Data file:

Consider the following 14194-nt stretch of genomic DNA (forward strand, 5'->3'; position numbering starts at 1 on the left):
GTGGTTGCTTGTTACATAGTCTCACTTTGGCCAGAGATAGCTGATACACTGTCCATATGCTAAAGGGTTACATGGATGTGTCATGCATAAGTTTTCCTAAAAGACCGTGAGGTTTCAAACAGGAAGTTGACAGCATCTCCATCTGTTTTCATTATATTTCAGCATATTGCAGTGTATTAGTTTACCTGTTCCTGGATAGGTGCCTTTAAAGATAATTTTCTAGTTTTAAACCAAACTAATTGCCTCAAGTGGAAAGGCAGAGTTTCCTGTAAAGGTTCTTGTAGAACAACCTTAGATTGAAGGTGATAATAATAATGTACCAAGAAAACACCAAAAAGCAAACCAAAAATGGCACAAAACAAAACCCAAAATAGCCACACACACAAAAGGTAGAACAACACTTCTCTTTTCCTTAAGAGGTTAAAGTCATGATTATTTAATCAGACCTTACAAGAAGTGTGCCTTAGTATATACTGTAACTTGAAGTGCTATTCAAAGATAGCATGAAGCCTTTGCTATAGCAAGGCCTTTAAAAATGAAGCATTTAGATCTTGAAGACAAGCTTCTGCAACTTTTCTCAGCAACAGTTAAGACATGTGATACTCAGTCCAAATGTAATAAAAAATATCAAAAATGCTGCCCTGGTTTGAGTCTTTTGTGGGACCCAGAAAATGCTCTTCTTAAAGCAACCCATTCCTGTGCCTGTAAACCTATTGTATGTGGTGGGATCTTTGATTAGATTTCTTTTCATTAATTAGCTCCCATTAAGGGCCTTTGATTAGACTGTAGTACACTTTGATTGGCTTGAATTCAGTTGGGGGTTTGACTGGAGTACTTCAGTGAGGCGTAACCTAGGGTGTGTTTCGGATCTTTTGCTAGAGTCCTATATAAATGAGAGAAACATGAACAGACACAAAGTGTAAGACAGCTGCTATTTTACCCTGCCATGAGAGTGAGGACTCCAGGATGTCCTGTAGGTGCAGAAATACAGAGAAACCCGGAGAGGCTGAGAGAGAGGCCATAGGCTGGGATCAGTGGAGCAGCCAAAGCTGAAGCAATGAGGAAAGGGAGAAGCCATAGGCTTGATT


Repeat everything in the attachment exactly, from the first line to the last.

Consider the following 14194-nt stretch of genomic DNA (forward strand, 5'->3'; position numbering starts at 1 on the left):
GTGGTTGCTTGTTACATAGTCTCACTTTGGCCAGAGATAGCTGATACACTGTCCATATGCTAAAGGGTTACATGGATGTGTCATGCATAAGTTTTCCTAAAAGACCGTGAGGTTTCAAACAGGAAGTTGACAGCATCTCCATCTGTTTTCATTATATTTCAGCATATTGCAGTGTATTAGTTTACCTGTTCCTGGATAGGTGCCTTTAAAGATAATTTTCTAGTTTTAAACCAAACTAATTGCCTCAAGTGGAAAGGCAGAGTTTCCTGTAAAGGTTCTTGTAGAACAACCTTAGATTGAAGGTGATAATAATAATGTACCAAGAAAACACCAAAAAGCAAACCAAAAATGGCACAAAACAAAACCCAAAATAGCCACACACACAAAAGGTAGAACAACACTTCTCTTTTCCTTAAGAGGTTAAAGTCATGATTATTTAATCAGACCTTACAAGAAGTGTGCCTTAGTATATACTGTAACTTGAAGTGCTATTCAAAGATAGCATGAAGCCTTTGCTATAGCAAGGCCTTTAAAAATGAAGCATTTAGATCTTGAAGACAAGCTTCTGCAACTTTTCTCAGCAACAGTTAAGACATGTGATACTCAGTCCAAATGTAATAAAAAATATCAAAAATGCTGCCCTGGTTTGAGTCTTTTGTGGGACCCAGAAAATGCTCTTCTTAAAGCAACCCATTCCTGTGCCTGTAAACCTATTGTATGTGGTGGGATCTTTGATTAGATTTCTTTTCATTAATTAGCTCCCATTAAGGGCCTTTGATTAGACTGTAGTACACTTTGATTGGCTTGAATTCAGTTGGGGGTTTGACTGGAGTACTTCAGTGAGGCGTAACCTAGGGTGTGTTTCGGATCTTTTGCTAGAGTCCTATATAAATGAGAGAAACATGAACAGACACAAAGTGTAAGACAGCTGCTATTTTACCCTGCCATGAGAGTGAGGACTCCAGGATGTCCTGTAGGTGCAGAAATACAGAGAAACCCGGAGAGGCTGAGAGAGAGGCCATAGGCTGGGATCAGTGGAGCAGCCAAAGCTGAAGCAATGAGGAAAGGGAGAAGCCATAGGCTTGATT